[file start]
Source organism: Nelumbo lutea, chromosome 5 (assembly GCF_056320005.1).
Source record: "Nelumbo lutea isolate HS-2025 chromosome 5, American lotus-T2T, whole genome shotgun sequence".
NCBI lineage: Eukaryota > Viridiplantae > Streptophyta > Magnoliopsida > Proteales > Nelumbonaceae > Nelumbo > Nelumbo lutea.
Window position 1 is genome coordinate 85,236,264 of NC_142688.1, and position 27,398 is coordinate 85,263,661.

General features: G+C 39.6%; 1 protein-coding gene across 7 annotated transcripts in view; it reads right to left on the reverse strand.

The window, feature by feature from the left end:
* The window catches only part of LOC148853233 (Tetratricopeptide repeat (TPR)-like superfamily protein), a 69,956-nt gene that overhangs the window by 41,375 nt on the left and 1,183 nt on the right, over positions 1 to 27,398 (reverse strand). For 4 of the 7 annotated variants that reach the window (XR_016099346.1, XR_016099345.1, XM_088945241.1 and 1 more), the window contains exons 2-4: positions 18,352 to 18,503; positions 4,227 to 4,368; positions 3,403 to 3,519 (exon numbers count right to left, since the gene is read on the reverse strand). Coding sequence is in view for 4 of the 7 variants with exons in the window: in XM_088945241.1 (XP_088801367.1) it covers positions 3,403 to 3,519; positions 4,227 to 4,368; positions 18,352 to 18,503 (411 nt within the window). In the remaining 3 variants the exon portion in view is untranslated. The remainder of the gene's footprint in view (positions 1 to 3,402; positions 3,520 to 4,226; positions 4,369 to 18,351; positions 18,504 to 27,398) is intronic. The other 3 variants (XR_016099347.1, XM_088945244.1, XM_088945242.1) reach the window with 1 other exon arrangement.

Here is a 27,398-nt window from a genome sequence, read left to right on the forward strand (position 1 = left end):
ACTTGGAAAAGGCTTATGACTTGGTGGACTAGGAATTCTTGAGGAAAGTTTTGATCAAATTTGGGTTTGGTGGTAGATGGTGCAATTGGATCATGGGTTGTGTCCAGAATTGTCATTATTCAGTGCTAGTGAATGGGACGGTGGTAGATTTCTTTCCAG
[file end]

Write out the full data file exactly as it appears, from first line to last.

Source organism: Nelumbo lutea, chromosome 5 (assembly GCF_056320005.1).
Source record: "Nelumbo lutea isolate HS-2025 chromosome 5, American lotus-T2T, whole genome shotgun sequence".
NCBI lineage: Eukaryota > Viridiplantae > Streptophyta > Magnoliopsida > Proteales > Nelumbonaceae > Nelumbo > Nelumbo lutea.
Window position 1 is genome coordinate 85,236,264 of NC_142688.1, and position 27,398 is coordinate 85,263,661.

General features: G+C 39.6%; 1 protein-coding gene across 7 annotated transcripts in view; it reads right to left on the reverse strand.

The window, feature by feature from the left end:
* The window catches only part of LOC148853233 (Tetratricopeptide repeat (TPR)-like superfamily protein), a 69,956-nt gene that overhangs the window by 41,375 nt on the left and 1,183 nt on the right, over positions 1 to 27,398 (reverse strand). For 4 of the 7 annotated variants that reach the window (XR_016099346.1, XR_016099345.1, XM_088945241.1 and 1 more), the window contains exons 2-4: positions 18,352 to 18,503; positions 4,227 to 4,368; positions 3,403 to 3,519 (exon numbers count right to left, since the gene is read on the reverse strand). Coding sequence is in view for 4 of the 7 variants with exons in the window: in XM_088945241.1 (XP_088801367.1) it covers positions 3,403 to 3,519; positions 4,227 to 4,368; positions 18,352 to 18,503 (411 nt within the window). In the remaining 3 variants the exon portion in view is untranslated. The remainder of the gene's footprint in view (positions 1 to 3,402; positions 3,520 to 4,226; positions 4,369 to 18,351; positions 18,504 to 27,398) is intronic. The other 3 variants (XR_016099347.1, XM_088945244.1, XM_088945242.1) reach the window with 1 other exon arrangement.

Here is a 27,398-nt window from a genome sequence, read left to right on the forward strand (position 1 = left end):
ACTTGGAAAAGGCTTATGACTTGGTGGACTAGGAATTCTTGAGGAAAGTTTTGATCAAATTTGGGTTTGGTGGTAGATGGTGCAATTGGATCATGGGTTGTGTCCAGAATTGTCATTATTCAGTGCTAGTGAATGGGACGGTGGTAGATTTCTTTCCAG